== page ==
My support for charter schools began in the late ’90s when I served as head of the Family and Community Services Department for the City of Albuquerque, N.M. We were concerned with how to deal with several problems confronting us simultaneously: businesses complained about their difficulty in hiring a prepared and motivated labor force, crime linked to serious drug abuse was spiraling out of control, and unemployment among minority young adults was off the charts.
Our analysis linked all these back to a single distressing factor—one third of our city’s young people in their 20s had neither a high school diploma nor an equivalency certificate. Our official graduation rate was low, but even that sad figure missed a large cadre of youth who had not even made it to the point of registering for the ninth grade, so they weren’t counted in the measures used at the time.
Public schools did a very good job with those students who attended regularly and whose families were involved in their education. Our graduates went to some of the best colleges and did well there. The problem was that, each year, thousands of our children—our most critical natural resource—simply stopped attending and, once that happened, they rarely returned. Out-of-school and unemployed, they were trouble waiting to happen. The longer they stayed away, the more difficult it was to ever go back. Thousands of taxpayers’ dollars were essentially forfeited and wasted. Also, many thousands of additional expenditures would be needed to deal with the consequences of their decision to leave school.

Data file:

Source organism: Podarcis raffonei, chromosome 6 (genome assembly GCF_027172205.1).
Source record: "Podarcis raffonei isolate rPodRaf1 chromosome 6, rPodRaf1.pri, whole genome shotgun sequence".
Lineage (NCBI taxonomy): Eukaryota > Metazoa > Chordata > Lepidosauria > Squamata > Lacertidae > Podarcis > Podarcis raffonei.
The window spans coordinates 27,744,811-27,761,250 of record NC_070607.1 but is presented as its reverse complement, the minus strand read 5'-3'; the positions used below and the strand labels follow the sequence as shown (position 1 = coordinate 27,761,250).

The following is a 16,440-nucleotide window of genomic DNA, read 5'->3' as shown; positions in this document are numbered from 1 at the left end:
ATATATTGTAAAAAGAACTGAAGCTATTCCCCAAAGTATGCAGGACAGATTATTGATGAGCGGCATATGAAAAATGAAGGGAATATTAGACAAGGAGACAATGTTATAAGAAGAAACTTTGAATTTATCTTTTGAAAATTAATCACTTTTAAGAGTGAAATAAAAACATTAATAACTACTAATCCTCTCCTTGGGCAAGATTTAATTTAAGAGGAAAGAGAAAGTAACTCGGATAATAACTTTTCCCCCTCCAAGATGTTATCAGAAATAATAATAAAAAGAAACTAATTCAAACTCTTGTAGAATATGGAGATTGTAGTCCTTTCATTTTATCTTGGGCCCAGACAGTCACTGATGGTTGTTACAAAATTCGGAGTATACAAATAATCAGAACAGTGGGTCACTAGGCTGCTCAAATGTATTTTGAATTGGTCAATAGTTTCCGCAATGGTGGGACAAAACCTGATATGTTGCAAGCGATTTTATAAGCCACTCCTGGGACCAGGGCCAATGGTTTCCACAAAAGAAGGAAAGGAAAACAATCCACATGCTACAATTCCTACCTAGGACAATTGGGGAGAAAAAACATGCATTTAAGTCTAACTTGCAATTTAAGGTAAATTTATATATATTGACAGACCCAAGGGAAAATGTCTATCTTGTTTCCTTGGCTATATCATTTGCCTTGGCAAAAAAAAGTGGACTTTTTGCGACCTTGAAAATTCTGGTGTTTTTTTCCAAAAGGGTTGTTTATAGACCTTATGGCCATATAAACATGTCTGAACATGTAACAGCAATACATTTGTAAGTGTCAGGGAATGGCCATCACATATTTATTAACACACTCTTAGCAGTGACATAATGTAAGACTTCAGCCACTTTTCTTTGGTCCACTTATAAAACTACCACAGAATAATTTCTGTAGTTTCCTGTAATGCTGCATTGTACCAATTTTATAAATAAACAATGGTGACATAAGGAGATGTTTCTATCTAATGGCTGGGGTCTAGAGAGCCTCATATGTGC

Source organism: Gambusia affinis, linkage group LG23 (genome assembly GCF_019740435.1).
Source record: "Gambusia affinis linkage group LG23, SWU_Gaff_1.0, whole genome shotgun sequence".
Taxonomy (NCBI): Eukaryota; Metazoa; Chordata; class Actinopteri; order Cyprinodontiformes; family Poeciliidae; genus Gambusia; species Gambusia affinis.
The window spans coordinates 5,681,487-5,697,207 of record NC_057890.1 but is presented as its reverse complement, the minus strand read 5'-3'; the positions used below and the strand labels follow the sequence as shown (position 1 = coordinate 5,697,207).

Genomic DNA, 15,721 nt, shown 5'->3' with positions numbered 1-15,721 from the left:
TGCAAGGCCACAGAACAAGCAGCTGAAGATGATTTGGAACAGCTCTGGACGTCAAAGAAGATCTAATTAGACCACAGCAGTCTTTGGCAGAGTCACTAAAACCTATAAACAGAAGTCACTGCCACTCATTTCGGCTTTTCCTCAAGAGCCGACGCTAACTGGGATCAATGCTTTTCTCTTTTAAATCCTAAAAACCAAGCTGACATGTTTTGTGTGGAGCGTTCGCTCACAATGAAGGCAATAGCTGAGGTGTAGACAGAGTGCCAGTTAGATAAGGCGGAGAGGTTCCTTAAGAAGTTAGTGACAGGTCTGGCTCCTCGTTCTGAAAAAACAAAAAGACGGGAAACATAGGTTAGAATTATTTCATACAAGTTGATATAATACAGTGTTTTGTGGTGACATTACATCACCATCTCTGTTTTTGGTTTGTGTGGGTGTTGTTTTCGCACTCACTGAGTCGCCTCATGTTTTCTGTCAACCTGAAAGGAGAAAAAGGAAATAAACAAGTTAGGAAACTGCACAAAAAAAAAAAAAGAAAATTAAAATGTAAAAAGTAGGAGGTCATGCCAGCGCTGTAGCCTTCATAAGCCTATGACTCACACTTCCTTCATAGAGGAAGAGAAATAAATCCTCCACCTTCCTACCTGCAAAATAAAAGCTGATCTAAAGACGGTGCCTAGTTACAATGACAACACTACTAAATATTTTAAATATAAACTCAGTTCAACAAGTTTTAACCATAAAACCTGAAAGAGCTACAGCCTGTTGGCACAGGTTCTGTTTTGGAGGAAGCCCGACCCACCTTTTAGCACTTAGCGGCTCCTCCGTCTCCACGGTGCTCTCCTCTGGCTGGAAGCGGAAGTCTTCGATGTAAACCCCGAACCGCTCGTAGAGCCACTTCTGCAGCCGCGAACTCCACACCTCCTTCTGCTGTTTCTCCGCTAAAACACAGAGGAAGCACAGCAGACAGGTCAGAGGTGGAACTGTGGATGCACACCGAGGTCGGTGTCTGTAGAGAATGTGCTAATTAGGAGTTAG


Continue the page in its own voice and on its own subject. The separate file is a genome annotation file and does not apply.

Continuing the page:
We discussed how best to respond to the needs of this group. It was clear that there were many educators who had the skills and the willingness to work with discouraged students, if only we could find a framework to link them with the young people in need. But, mainstream public high schools were drastically limited in response. They were part of large systems that are not nimble. They were hesitant to bring dropouts back onto their campuses where they felt they might be a negative influence on younger students. They also had concerns about their schools’ overall ratings’ suffering when many under-achieving students were added to the mix.
New Mexico’s new charter school law offered a wonderful opportunity. Through it we have seen several charter schools develop that reach out to discouraged high schoolers and re-engage them in their educations—sometimes many years after they originally gave up. We even have a charter school at the Metropolitan Detention Center—our jail, which has helped inmates complete high school educations they have long-abandoned.
Simply stated, I support charter schools because I have seen how they can complement mainstream high schools and expand educational coverage so that all our young people can be prepared adequately for life in our society. No mission is more important for our future.
New Mexico State Sen. Gerald Ortiz y Pino (D) has represented Albuquerque’s District 12 since 2005. He is the chair of the Senate Public Affairs Committee and the former executive director of HELP-New Mexico, a non-profit organization dedicated to providing a continuum of services to migrant families, self-employed farmers, and ranchers, low-income families, abused and neglected children, senior citizens, people with disabilities and disadvantaged youth.
Gerald, well written, and great case. O course, all charter schools have an "inertia" to become like all other schools (public), it is the commitment of founders and leaders to prevent that from happening.
"They also had concerns about their schools’ overall ratings’ suffering when many under-achieving students were added to the mix."
This is a blatantly unfounded statement about our public high schools in Albuquerque.